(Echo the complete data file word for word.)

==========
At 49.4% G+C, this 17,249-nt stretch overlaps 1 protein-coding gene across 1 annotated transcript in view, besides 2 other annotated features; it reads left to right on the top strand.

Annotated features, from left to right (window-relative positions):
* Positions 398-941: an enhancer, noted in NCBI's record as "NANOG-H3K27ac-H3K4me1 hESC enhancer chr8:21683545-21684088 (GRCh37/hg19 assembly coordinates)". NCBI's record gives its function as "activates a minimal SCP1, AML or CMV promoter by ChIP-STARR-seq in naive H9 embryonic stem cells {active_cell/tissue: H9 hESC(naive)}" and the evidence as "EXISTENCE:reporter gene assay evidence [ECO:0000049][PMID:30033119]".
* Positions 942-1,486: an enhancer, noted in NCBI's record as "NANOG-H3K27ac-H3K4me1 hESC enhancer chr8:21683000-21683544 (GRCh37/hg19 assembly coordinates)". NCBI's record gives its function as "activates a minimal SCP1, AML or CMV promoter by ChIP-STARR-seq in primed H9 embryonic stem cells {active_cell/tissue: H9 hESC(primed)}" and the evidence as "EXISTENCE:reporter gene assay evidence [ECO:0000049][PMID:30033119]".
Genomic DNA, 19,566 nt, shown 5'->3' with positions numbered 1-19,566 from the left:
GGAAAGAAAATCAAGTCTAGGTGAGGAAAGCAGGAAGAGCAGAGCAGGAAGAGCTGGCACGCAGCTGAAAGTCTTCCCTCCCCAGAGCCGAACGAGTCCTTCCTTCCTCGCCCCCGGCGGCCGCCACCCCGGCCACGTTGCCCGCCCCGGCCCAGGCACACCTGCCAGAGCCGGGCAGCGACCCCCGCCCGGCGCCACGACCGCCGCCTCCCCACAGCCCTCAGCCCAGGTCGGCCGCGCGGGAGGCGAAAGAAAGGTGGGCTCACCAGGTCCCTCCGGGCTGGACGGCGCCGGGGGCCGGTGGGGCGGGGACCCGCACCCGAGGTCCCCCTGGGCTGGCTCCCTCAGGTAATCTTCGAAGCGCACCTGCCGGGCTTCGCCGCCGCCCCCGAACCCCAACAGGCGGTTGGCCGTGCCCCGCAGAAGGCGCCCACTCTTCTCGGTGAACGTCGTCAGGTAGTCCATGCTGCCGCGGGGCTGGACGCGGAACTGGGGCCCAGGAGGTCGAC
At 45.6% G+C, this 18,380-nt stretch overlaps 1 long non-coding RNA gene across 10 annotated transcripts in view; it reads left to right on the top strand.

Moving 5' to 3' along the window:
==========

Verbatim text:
At 49.4% G+C, this 17,249-nt stretch overlaps 1 protein-coding gene across 1 annotated transcript in view, besides 2 other annotated features; it reads left to right on the top strand.

Annotated features, from left to right (window-relative positions):
* Positions 398-941: an enhancer, noted in NCBI's record as "NANOG-H3K27ac-H3K4me1 hESC enhancer chr8:21683545-21684088 (GRCh37/hg19 assembly coordinates)". NCBI's record gives its function as "activates a minimal SCP1, AML or CMV promoter by ChIP-STARR-seq in naive H9 embryonic stem cells {active_cell/tissue: H9 hESC(naive)}" and the evidence as "EXISTENCE:reporter gene assay evidence [ECO:0000049][PMID:30033119]".
* Positions 942-1,486: an enhancer, noted in NCBI's record as "NANOG-H3K27ac-H3K4me1 hESC enhancer chr8:21683000-21683544 (GRCh37/hg19 assembly coordinates)". NCBI's record gives its function as "activates a minimal SCP1, AML or CMV promoter by ChIP-STARR-seq in primed H9 embryonic stem cells {active_cell/tissue: H9 hESC(primed)}" and the evidence as "EXISTENCE:reporter gene assay evidence [ECO:0000049][PMID:30033119]".
Genomic DNA, 19,566 nt, shown 5'->3' with positions numbered 1-19,566 from the left:
GGAAAGAAAATCAAGTCTAGGTGAGGAAAGCAGGAAGAGCAGAGCAGGAAGAGCTGGCACGCAGCTGAAAGTCTTCCCTCCCCAGAGCCGAACGAGTCCTTCCTTCCTCGCCCCCGGCGGCCGCCACCCCGGCCACGTTGCCCGCCCCGGCCCAGGCACACCTGCCAGAGCCGGGCAGCGACCCCCGCCCGGCGCCACGACCGCCGCCTCCCCACAGCCCTCAGCCCAGGTCGGCCGCGCGGGAGGCGAAAGAAAGGTGGGCTCACCAGGTCCCTCCGGGCTGGACGGCGCCGGGGGCCGGTGGGGCGGGGACCCGCACCCGAGGTCCCCCTGGGCTGGCTCCCTCAGGTAATCTTCGAAGCGCACCTGCCGGGCTTCGCCGCCGCCCCCGAACCCCAACAGGCGGTTGGCCGTGCCCCGCAGAAGGCGCCCACTCTTCTCGGTGAACGTCGTCAGGTAGTCCATGCTGCCGCGGGGCTGGACGCGGAACTGGGGCCCAGGAGGTCGAC
At 45.6% G+C, this 18,380-nt stretch overlaps 1 long non-coding RNA gene across 10 annotated transcripts in view; it reads left to right on the top strand.

Moving 5' to 3' along the window: